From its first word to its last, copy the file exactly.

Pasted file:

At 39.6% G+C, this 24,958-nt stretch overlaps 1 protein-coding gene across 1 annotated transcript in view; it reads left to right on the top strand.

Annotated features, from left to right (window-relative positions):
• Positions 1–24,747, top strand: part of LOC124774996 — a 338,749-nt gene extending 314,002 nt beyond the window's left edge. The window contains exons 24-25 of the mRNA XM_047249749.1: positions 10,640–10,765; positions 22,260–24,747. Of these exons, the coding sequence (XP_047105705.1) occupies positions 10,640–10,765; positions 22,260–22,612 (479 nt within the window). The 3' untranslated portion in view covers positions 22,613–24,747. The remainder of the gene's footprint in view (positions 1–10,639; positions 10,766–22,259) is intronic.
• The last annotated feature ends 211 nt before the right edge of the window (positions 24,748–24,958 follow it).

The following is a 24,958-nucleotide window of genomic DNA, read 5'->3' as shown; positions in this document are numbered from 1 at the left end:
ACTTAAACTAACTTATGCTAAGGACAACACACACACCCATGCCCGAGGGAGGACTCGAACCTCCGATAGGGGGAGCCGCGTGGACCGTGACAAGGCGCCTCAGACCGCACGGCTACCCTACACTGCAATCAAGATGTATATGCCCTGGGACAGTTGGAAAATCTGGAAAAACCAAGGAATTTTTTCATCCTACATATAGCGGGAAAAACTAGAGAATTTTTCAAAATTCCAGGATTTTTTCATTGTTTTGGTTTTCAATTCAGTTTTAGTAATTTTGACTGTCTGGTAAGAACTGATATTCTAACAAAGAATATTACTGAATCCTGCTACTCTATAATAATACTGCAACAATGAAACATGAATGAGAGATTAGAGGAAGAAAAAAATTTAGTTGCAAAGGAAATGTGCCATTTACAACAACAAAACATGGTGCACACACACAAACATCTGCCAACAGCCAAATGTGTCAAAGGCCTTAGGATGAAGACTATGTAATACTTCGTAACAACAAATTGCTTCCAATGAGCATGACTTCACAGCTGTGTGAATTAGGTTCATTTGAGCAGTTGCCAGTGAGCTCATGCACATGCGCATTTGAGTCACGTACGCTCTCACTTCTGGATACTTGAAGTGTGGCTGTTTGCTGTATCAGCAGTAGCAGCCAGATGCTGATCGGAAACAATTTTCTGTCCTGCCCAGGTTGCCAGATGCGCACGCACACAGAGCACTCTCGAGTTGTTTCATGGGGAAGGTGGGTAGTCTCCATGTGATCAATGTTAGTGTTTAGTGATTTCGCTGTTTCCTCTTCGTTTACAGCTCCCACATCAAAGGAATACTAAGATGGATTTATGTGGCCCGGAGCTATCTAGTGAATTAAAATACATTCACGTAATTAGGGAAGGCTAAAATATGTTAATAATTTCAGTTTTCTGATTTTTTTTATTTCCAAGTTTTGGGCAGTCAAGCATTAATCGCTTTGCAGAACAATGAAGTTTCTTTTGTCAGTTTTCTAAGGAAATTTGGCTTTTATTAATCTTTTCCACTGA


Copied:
At 39.6% G+C, this 24,958-nt stretch overlaps 1 protein-coding gene across 1 annotated transcript in view; it reads left to right on the top strand.

Annotated features, from left to right (window-relative positions):
• Positions 1–24,747, top strand: part of LOC124774996 — a 338,749-nt gene extending 314,002 nt beyond the window's left edge. The window contains exons 24-25 of the mRNA XM_047249749.1: positions 10,640–10,765; positions 22,260–24,747. Of these exons, the coding sequence (XP_047105705.1) occupies positions 10,640–10,765; positions 22,260–22,612 (479 nt within the window). The 3' untranslated portion in view covers positions 22,613–24,747. The remainder of the gene's footprint in view (positions 1–10,639; positions 10,766–22,259) is intronic.
• The last annotated feature ends 211 nt before the right edge of the window (positions 24,748–24,958 follow it).

The following is a 24,958-nucleotide window of genomic DNA, read 5'->3' as shown; positions in this document are numbered from 1 at the left end:
ACTTAAACTAACTTATGCTAAGGACAACACACACACCCATGCCCGAGGGAGGACTCGAACCTCCGATAGGGGGAGCCGCGTGGACCGTGACAAGGCGCCTCAGACCGCACGGCTACCCTACACTGCAATCAAGATGTATATGCCCTGGGACAGTTGGAAAATCTGGAAAAACCAAGGAATTTTTTCATCCTACATATAGCGGGAAAAACTAGAGAATTTTTCAAAATTCCAGGATTTTTTCATTGTTTTGGTTTTCAATTCAGTTTTAGTAATTTTGACTGTCTGGTAAGAACTGATATTCTAACAAAGAATATTACTGAATCCTGCTACTCTATAATAATACTGCAACAATGAAACATGAATGAGAGATTAGAGGAAGAAAAAAATTTAGTTGCAAAGGAAATGTGCCATTTACAACAACAAAACATGGTGCACACACACAAACATCTGCCAACAGCCAAATGTGTCAAAGGCCTTAGGATGAAGACTATGTAATACTTCGTAACAACAAATTGCTTCCAATGAGCATGACTTCACAGCTGTGTGAATTAGGTTCATTTGAGCAGTTGCCAGTGAGCTCATGCACATGCGCATTTGAGTCACGTACGCTCTCACTTCTGGATACTTGAAGTGTGGCTGTTTGCTGTATCAGCAGTAGCAGCCAGATGCTGATCGGAAACAATTTTCTGTCCTGCCCAGGTTGCCAGATGCGCACGCACACAGAGCACTCTCGAGTTGTTTCATGGGGAAGGTGGGTAGTCTCCATGTGATCAATGTTAGTGTTTAGTGATTTCGCTGTTTCCTCTTCGTTTACAGCTCCCACATCAAAGGAATACTAAGATGGATTTATGTGGCCCGGAGCTATCTAGTGAATTAAAATACATTCACGTAATTAGGGAAGGCTAAAATATGTTAATAATTTCAGTTTTCTGATTTTTTTTATTTCCAAGTTTTGGGCAGTCAAGCATTAATCGCTTTGCAGAACAATGAAGTTTCTTTTGTCAGTTTTCTAAGGAAATTTGGCTTTTATTAATCTTTTCCACTGA